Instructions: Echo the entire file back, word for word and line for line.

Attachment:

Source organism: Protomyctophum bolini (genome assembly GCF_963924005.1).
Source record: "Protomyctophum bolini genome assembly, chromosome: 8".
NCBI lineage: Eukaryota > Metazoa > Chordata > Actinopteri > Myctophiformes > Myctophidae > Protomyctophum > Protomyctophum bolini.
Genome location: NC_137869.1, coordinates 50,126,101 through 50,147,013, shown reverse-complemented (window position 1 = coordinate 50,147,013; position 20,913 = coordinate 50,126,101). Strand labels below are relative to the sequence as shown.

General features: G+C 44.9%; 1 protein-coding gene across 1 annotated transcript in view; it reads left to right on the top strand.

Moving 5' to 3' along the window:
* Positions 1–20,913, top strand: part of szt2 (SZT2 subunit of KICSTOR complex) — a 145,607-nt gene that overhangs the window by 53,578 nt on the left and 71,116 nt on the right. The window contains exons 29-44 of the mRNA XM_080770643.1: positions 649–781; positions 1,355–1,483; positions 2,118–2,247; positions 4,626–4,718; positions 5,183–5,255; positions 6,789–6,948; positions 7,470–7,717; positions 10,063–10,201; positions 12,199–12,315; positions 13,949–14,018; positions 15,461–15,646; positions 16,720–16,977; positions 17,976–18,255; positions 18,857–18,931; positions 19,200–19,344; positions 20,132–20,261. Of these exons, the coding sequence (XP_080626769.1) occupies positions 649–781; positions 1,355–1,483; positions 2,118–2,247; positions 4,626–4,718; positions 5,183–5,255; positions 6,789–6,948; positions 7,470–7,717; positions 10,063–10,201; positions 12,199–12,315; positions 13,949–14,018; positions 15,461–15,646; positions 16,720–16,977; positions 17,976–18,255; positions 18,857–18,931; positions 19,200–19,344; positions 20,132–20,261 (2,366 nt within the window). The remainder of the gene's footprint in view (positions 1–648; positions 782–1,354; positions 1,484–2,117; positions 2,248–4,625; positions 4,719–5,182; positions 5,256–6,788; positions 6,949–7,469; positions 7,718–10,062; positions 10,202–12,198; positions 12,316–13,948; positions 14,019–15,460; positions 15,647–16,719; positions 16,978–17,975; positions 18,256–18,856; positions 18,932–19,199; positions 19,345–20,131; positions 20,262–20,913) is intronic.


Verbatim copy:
Source organism: Protomyctophum bolini (genome assembly GCF_963924005.1).
Source record: "Protomyctophum bolini genome assembly, chromosome: 8".
NCBI lineage: Eukaryota > Metazoa > Chordata > Actinopteri > Myctophiformes > Myctophidae > Protomyctophum > Protomyctophum bolini.
Genome location: NC_137869.1, coordinates 50,126,101 through 50,147,013, shown reverse-complemented (window position 1 = coordinate 50,147,013; position 20,913 = coordinate 50,126,101). Strand labels below are relative to the sequence as shown.

General features: G+C 44.9%; 1 protein-coding gene across 1 annotated transcript in view; it reads left to right on the top strand.

Moving 5' to 3' along the window:
* Positions 1–20,913, top strand: part of szt2 (SZT2 subunit of KICSTOR complex) — a 145,607-nt gene that overhangs the window by 53,578 nt on the left and 71,116 nt on the right. The window contains exons 29-44 of the mRNA XM_080770643.1: positions 649–781; positions 1,355–1,483; positions 2,118–2,247; positions 4,626–4,718; positions 5,183–5,255; positions 6,789–6,948; positions 7,470–7,717; positions 10,063–10,201; positions 12,199–12,315; positions 13,949–14,018; positions 15,461–15,646; positions 16,720–16,977; positions 17,976–18,255; positions 18,857–18,931; positions 19,200–19,344; positions 20,132–20,261. Of these exons, the coding sequence (XP_080626769.1) occupies positions 649–781; positions 1,355–1,483; positions 2,118–2,247; positions 4,626–4,718; positions 5,183–5,255; positions 6,789–6,948; positions 7,470–7,717; positions 10,063–10,201; positions 12,199–12,315; positions 13,949–14,018; positions 15,461–15,646; positions 16,720–16,977; positions 17,976–18,255; positions 18,857–18,931; positions 19,200–19,344; positions 20,132–20,261 (2,366 nt within the window). The remainder of the gene's footprint in view (positions 1–648; positions 782–1,354; positions 1,484–2,117; positions 2,248–4,625; positions 4,719–5,182; positions 5,256–6,788; positions 6,949–7,469; positions 7,718–10,062; positions 10,202–12,198; positions 12,316–13,948; positions 14,019–15,460; positions 15,647–16,719; positions 16,978–17,975; positions 18,256–18,856; positions 18,932–19,199; positions 19,345–20,131; positions 20,262–20,913) is intronic.